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Selena Cups Join The Variety Of Ways Fans Still Honor The Queen Of Tejano Music

Fernando Ortiz Jr.
Texas Public Radio
A screen grab of a 1994 video interview with Selena that Smithsonian researchers discovered in 2017.

Selena fans have recently enjoyed a blossoming of memorabilia and media dedicated to the slain singer, and now there's one more item for their collection.

Stripes Convenience Stores announced Monday it will offer a set of limited-edition cups celebrating the Queen of Tejano Music.

The company said it partnered with Suzette Quintanilla, Selena's sister, to develop the pop-art-retro-looking design, titled "Queen of Cumbia." It features a black and white sketch of Selena and is the first of three designs to be released in 2019.

The BPA free containers are made for hot and cold beverages, and fans can purchase them at participating Stripes locations beginning Saturday, Feb. 23 at 10 a.m.

The remaining two designs of the collection will be released in March and April.

The cups are the latest way the entertainment and business worlds and new generations of music lovers continue to celebrate Selena. Yolanda Saldivar, the head of her fan club, fatally shot her in Corpus Christi in 1995. Selena was 23.

In 2016, Selena was inducted into the Texas Women's Hall of Fame, and Madame Tussauds Hollywood added her to its wax figure collection. In 2017, Selena received a star on Hollywood's Walk of Fame, and that same year Google celebrated her with a Google Doodle animation sponsored by Perla Campos, a North Texas native and Google marketing executive who wanted to see a Latina on the website's front page.

Credit Terry Ross / Wikimedia Commons
Wikimedia Commons
Selena's grave in Corpus Christi.

In 2018, grocery store HEB unveiled commemorative reusable shopping bags that sold out in minutes. Also last year, cable news outlet Headline News produced a documentary exploring her murder, and Netflix unveiled a trailerpromoting a new series exploring her coming of age story. They join the 1997 biopic that starred a then-relatively unknown Jennifer Lopez.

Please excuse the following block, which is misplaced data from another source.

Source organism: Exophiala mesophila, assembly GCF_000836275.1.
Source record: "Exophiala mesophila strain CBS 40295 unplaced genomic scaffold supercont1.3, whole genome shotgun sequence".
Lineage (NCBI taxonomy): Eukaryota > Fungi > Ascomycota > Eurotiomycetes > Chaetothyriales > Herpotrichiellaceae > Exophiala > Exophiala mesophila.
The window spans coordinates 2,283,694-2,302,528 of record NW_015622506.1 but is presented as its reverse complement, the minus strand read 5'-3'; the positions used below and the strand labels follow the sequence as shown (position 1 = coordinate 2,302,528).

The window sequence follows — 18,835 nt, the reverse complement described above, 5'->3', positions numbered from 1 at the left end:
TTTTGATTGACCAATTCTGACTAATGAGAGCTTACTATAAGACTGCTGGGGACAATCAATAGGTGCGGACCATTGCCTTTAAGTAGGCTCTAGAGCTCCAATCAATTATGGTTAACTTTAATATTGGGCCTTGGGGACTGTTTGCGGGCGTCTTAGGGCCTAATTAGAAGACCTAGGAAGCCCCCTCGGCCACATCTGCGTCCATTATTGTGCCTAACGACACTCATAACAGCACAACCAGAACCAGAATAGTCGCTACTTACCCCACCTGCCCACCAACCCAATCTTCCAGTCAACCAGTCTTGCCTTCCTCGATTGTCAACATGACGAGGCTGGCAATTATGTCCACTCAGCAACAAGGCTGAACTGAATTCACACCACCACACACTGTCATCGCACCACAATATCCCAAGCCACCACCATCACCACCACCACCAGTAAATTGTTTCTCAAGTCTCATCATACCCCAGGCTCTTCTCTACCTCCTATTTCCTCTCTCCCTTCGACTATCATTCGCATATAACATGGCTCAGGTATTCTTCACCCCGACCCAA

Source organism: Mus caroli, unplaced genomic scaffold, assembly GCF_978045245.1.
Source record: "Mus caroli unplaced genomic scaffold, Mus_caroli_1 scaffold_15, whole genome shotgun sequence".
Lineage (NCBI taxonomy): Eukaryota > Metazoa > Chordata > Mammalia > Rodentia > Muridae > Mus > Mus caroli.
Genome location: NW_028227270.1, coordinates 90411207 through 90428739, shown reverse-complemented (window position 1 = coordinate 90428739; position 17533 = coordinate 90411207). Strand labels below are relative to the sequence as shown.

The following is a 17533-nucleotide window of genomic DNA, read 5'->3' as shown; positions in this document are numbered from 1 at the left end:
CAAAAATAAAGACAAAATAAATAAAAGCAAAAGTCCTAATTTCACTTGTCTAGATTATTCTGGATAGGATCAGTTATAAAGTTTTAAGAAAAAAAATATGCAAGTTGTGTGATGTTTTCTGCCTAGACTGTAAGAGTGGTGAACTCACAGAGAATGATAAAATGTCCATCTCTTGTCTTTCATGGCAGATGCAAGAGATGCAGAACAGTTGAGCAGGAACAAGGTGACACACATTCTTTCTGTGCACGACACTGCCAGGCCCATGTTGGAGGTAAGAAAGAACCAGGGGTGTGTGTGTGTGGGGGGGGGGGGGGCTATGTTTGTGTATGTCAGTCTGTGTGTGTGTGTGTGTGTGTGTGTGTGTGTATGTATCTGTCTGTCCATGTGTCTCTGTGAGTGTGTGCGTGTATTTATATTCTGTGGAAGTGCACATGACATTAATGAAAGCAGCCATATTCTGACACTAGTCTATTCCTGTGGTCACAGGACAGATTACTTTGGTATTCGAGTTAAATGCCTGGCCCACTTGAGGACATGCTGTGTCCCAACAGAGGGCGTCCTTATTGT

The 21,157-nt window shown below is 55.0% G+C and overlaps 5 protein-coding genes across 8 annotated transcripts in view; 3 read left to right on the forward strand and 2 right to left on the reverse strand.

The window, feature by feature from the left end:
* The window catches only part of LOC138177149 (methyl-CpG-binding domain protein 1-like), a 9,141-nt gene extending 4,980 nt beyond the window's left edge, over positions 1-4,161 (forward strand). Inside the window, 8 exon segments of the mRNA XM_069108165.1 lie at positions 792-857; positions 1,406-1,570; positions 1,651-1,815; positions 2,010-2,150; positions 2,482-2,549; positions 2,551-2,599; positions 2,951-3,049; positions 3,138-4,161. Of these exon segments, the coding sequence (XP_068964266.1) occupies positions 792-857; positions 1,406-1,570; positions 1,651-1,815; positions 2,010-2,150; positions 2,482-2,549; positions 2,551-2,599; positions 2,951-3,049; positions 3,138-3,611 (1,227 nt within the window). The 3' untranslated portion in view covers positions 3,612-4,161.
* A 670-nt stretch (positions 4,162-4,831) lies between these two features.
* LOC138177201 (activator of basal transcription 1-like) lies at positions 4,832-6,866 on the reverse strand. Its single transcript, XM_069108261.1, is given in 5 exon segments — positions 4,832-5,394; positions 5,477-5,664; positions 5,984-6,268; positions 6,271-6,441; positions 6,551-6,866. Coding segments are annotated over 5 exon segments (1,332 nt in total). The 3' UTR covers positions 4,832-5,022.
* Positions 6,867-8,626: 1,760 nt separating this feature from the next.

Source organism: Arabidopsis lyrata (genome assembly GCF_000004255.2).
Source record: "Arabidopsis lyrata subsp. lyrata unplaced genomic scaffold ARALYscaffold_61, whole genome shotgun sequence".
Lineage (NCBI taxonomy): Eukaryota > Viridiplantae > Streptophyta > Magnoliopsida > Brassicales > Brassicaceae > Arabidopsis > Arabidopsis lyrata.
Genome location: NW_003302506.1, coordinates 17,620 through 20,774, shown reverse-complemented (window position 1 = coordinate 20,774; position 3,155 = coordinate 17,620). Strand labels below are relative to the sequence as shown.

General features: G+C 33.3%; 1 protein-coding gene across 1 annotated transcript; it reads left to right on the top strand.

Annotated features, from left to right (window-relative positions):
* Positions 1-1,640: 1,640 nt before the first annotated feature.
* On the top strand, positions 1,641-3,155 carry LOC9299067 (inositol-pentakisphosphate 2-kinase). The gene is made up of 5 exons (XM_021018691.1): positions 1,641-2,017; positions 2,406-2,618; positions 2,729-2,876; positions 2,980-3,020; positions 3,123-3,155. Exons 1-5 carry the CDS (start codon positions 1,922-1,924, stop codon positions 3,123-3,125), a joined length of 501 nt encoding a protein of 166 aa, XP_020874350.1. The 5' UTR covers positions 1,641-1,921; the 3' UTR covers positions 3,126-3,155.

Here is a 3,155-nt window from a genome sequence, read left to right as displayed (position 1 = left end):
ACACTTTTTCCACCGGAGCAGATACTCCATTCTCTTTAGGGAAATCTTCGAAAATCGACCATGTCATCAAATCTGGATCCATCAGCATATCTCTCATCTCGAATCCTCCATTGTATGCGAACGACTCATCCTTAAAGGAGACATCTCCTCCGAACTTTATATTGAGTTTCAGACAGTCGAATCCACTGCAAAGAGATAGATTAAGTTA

Selena Quintanilla-Pérez was born in Lake Jackson and grew up in Corpus Christi. She released her first album in 1989, and she quickly became an award-winning recording artist. Her honors included Best Female Vocalist of the Year at the 1987 Tejano Music Awards and Best Mexican-American album at the 1994 Grammys.

In 2017, the Smithsonian's National Museum of American History discovered and digitized a previously-unseen video of Selena recalling her Grammy win. A reporter interviewed her at Hemisfair Park in San Antonio before a concert performance.

“We were sitting there when they announced," she said, remembering the moment she won. "I had this huge knot in my stomach, I was so nervous. And when they announced the winner I was so...it was great.”

The video was posted on the National Museum of American History’s YouTube page.

Lauren Terrazas can be reached at lauren@tpr.org and on Twitter at @terrazas_lauren.
Norma Martinez can be reached at norma@tpr.org and on Twitter at @NormDog1. Fernando Ortiz Jr. contributed to this report.

Lauren Terrazas can be reached at lauren@tpr.org and on Twitter at @terrazas_lauren
Norma Martinez can be reached at norma@tpr.org and on Twitter at @NormDog1